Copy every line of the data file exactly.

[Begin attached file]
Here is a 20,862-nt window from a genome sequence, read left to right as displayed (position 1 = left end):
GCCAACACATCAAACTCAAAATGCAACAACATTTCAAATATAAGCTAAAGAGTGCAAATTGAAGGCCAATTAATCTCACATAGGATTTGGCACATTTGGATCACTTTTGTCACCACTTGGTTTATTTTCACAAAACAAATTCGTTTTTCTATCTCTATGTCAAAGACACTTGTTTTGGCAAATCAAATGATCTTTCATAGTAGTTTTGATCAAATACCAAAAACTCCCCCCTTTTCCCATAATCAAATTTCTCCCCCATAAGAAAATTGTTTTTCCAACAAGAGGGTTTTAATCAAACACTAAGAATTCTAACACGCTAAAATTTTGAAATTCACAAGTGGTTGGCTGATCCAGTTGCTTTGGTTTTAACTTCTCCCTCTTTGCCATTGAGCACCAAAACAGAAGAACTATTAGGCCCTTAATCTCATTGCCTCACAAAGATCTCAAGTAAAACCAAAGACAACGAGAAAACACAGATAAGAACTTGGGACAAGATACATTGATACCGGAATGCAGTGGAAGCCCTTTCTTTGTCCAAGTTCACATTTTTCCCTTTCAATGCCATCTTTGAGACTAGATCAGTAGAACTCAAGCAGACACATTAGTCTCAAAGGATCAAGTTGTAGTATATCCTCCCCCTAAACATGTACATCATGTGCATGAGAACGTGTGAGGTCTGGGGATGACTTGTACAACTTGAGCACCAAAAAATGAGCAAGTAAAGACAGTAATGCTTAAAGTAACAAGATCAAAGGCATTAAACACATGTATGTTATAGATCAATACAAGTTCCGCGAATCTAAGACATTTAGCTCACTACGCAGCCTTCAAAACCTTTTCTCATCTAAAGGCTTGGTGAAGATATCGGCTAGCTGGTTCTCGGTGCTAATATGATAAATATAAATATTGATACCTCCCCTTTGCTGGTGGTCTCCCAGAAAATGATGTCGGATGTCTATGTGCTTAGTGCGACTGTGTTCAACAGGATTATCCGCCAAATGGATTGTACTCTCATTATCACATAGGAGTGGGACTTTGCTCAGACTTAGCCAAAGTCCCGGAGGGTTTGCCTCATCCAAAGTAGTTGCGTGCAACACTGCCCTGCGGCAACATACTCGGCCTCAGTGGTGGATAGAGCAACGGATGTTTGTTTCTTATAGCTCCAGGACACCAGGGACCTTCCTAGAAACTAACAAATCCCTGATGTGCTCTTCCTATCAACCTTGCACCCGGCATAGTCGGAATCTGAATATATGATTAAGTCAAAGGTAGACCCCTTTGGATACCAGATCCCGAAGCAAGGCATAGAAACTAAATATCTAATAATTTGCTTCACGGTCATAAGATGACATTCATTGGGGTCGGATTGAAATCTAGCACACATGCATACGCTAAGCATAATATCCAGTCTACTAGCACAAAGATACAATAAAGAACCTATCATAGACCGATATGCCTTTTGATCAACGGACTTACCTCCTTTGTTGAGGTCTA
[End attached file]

Here is a 20,862-nt window from a genome sequence, read left to right as displayed (position 1 = left end):
GCCAACACATCAAACTCAAAATGCAACAACATTTCAAATATAAGCTAAAGAGTGCAAATTGAAGGCCAATTAATCTCACATAGGATTTGGCACATTTGGATCACTTTTGTCACCACTTGGTTTATTTTCACAAAACAAATTCGTTTTTCTATCTCTATGTCAAAGACACTTGTTTTGGCAAATCAAATGATCTTTCATAGTAGTTTTGATCAAATACCAAAAACTCCCCCCTTTTCCCATAATCAAATTTCTCCCCCATAAGAAAATTGTTTTTCCAACAAGAGGGTTTTAATCAAACACTAAGAATTCTAACACGCTAAAATTTTGAAATTCACAAGTGGTTGGCTGATCCAGTTGCTTTGGTTTTAACTTCTCCCTCTTTGCCATTGAGCACCAAAACAGAAGAACTATTAGGCCCTTAATCTCATTGCCTCACAAAGATCTCAAGTAAAACCAAAGACAACGAGAAAACACAGATAAGAACTTGGGACAAGATACATTGATACCGGAATGCAGTGGAAGCCCTTTCTTTGTCCAAGTTCACATTTTTCCCTTTCAATGCCATCTTTGAGACTAGATCAGTAGAACTCAAGCAGACACATTAGTCTCAAAGGATCAAGTTGTAGTATATCCTCCCCCTAAACATGTACATCATGTGCATGAGAACGTGTGAGGTCTGGGGATGACTTGTACAACTTGAGCACCAAAAAATGAGCAAGTAAAGACAGTAATGCTTAAAGTAACAAGATCAAAGGCATTAAACACATGTATGTTATAGATCAATACAAGTTCCGCGAATCTAAGACATTTAGCTCACTACGCAGCCTTCAAAACCTTTTCTCATCTAAAGGCTTGGTGAAGATATCGGCTAGCTGGTTCTCGGTGCTAATATGATAAATATAAATATTGATACCTCCCCTTTGCTGGTGGTCTCCCAGAAAATGATGTCGGATGTCTATGTGCTTAGTGCGACTGTGTTCAACAGGATTATCCGCCAAATGGATTGTACTCTCATTATCACATAGGAGTGGGACTTTGCTCAGACTTAGCCAAAGTCCCGGAGGGTTTGCCTCATCCAAAGTAGTTGCGTGCAACACTGCCCTGCGGCAACATACTCGGCCTCAGTGGTGGATAGAGCAACGGATGTTTGTTTCTTATAGCTCCAGGACACCAGGGACCTTCCTAGAAACTAACAAATCCCTGATGTGCTCTTCCTATCAACCTTGCACCCGGCATAGTCGGAATCTGAATATATGATTAAGTCAAAGGTAGACCCCTTTGGATACCAGATCCCGAAGCAAGGCATAGAAACTAAATATCTAATAATTTGCTTCACGGTCATAAGATGACATTCATTGGGGTCGGATTGAAATCTAGCACACATGCATACGCTAAGCATAATATCCAGTCTACTAGCACAAAGATACAATAAAGAACCTATCATAGACCGATATGCCTTTTGATCAACGGACTTACCTCCTTTGTTGAGGTCTA